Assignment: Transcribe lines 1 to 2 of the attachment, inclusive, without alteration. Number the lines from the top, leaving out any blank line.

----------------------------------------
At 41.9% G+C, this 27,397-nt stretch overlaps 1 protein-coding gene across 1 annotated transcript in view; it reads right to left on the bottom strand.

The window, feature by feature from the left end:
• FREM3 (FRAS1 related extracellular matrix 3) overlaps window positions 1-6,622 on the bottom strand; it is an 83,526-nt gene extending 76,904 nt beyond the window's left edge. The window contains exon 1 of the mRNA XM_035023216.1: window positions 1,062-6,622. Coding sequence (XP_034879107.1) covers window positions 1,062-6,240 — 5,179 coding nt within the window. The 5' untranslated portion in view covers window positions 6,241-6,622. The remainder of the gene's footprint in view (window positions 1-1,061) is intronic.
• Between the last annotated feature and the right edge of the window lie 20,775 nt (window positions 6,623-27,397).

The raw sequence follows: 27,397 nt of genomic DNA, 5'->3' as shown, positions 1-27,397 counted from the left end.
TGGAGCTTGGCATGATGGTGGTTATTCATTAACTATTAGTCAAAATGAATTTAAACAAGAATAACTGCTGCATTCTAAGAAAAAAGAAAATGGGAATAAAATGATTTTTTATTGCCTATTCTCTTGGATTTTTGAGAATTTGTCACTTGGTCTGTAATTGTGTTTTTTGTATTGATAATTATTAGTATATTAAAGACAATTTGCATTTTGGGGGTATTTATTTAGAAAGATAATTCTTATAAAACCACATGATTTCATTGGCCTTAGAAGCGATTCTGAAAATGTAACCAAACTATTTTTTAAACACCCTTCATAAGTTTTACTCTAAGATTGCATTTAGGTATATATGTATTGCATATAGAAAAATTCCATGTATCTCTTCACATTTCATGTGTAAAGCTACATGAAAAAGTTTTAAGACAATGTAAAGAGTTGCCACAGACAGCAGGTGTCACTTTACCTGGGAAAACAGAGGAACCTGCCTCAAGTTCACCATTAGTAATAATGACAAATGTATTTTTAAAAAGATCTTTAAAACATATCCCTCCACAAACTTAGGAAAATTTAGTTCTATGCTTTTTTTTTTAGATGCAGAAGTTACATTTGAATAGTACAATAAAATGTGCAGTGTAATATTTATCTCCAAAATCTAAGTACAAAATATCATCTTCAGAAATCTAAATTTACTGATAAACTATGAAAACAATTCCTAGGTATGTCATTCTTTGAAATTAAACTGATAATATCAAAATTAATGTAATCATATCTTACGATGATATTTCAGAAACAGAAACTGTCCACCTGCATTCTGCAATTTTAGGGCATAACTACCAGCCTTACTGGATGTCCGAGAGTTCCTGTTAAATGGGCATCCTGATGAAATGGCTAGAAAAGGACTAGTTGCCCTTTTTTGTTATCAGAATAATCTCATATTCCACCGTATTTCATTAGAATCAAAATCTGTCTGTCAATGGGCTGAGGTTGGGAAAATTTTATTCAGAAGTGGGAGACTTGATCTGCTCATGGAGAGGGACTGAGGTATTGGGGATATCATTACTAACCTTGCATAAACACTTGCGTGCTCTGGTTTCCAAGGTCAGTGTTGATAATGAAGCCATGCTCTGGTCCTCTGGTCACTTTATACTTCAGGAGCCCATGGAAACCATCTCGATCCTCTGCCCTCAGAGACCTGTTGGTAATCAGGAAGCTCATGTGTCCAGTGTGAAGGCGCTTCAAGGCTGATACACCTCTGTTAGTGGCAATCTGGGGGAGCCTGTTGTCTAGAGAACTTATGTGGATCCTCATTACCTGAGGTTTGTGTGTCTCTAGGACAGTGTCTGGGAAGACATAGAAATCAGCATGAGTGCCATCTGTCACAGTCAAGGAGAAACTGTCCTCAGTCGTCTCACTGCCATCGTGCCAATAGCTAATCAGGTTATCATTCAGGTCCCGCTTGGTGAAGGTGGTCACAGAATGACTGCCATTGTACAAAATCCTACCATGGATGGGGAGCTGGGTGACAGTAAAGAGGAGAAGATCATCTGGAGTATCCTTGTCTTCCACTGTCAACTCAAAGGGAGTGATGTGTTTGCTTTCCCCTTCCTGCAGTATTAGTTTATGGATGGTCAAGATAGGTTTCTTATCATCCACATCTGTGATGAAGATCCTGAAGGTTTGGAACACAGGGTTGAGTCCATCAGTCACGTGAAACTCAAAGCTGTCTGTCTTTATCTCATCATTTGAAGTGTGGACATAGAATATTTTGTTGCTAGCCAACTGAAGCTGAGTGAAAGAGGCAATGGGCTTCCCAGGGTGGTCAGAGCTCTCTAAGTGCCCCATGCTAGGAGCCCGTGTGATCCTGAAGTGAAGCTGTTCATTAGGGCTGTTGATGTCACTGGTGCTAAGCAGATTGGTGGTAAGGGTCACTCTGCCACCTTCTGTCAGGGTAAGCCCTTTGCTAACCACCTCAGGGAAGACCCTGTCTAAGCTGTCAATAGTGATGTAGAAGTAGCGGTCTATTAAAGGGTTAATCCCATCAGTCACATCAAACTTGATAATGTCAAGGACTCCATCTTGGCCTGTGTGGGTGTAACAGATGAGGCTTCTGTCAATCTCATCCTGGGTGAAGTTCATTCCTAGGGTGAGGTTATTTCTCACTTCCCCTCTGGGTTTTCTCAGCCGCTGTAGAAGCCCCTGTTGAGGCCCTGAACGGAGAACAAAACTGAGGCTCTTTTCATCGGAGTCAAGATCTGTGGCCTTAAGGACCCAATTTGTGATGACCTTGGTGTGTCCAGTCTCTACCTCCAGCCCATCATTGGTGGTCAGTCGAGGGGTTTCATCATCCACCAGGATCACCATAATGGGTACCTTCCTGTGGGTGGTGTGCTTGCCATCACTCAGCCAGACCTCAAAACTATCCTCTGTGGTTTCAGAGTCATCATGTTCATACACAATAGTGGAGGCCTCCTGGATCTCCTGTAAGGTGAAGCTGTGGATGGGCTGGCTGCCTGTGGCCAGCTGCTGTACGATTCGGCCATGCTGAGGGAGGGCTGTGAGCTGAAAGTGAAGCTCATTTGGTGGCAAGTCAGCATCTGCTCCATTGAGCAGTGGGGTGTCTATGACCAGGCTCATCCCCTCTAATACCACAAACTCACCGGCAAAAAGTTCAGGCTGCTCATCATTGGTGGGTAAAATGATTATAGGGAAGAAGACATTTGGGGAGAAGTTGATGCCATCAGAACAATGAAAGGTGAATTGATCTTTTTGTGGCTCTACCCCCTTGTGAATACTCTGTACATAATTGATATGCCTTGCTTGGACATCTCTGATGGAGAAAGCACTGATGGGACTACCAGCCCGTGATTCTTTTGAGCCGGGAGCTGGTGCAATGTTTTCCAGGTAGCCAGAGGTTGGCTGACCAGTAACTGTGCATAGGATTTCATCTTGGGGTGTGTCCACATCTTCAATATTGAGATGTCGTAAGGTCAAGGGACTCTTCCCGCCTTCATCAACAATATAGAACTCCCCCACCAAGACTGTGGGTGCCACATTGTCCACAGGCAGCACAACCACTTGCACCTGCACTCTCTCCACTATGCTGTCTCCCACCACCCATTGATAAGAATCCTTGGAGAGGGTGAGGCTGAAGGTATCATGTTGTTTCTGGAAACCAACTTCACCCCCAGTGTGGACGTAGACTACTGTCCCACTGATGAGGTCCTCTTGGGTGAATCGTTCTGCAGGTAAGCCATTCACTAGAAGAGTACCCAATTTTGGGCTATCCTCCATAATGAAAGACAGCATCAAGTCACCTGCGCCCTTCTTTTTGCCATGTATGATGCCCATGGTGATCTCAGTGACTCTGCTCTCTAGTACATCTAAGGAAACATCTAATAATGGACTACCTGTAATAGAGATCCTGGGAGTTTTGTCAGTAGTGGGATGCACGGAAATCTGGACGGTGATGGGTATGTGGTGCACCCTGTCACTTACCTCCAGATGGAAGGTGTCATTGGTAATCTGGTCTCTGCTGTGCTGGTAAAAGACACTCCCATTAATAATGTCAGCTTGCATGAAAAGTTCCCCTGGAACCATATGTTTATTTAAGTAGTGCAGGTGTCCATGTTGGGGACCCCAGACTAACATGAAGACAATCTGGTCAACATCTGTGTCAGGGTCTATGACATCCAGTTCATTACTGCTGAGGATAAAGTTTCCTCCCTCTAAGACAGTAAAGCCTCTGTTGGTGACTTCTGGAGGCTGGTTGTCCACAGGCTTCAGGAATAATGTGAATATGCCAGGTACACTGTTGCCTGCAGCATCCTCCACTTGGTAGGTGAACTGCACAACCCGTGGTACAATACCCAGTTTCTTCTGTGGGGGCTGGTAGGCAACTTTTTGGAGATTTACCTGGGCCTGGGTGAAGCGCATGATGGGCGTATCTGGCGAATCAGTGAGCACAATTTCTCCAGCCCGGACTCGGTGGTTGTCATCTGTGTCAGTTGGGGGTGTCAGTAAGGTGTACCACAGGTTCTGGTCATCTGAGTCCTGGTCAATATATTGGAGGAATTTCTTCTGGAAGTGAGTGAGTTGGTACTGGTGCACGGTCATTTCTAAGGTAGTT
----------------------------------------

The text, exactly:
At 41.9% G+C, this 27,397-nt stretch overlaps 1 protein-coding gene across 1 annotated transcript in view; it reads right to left on the bottom strand.

The window, feature by feature from the left end: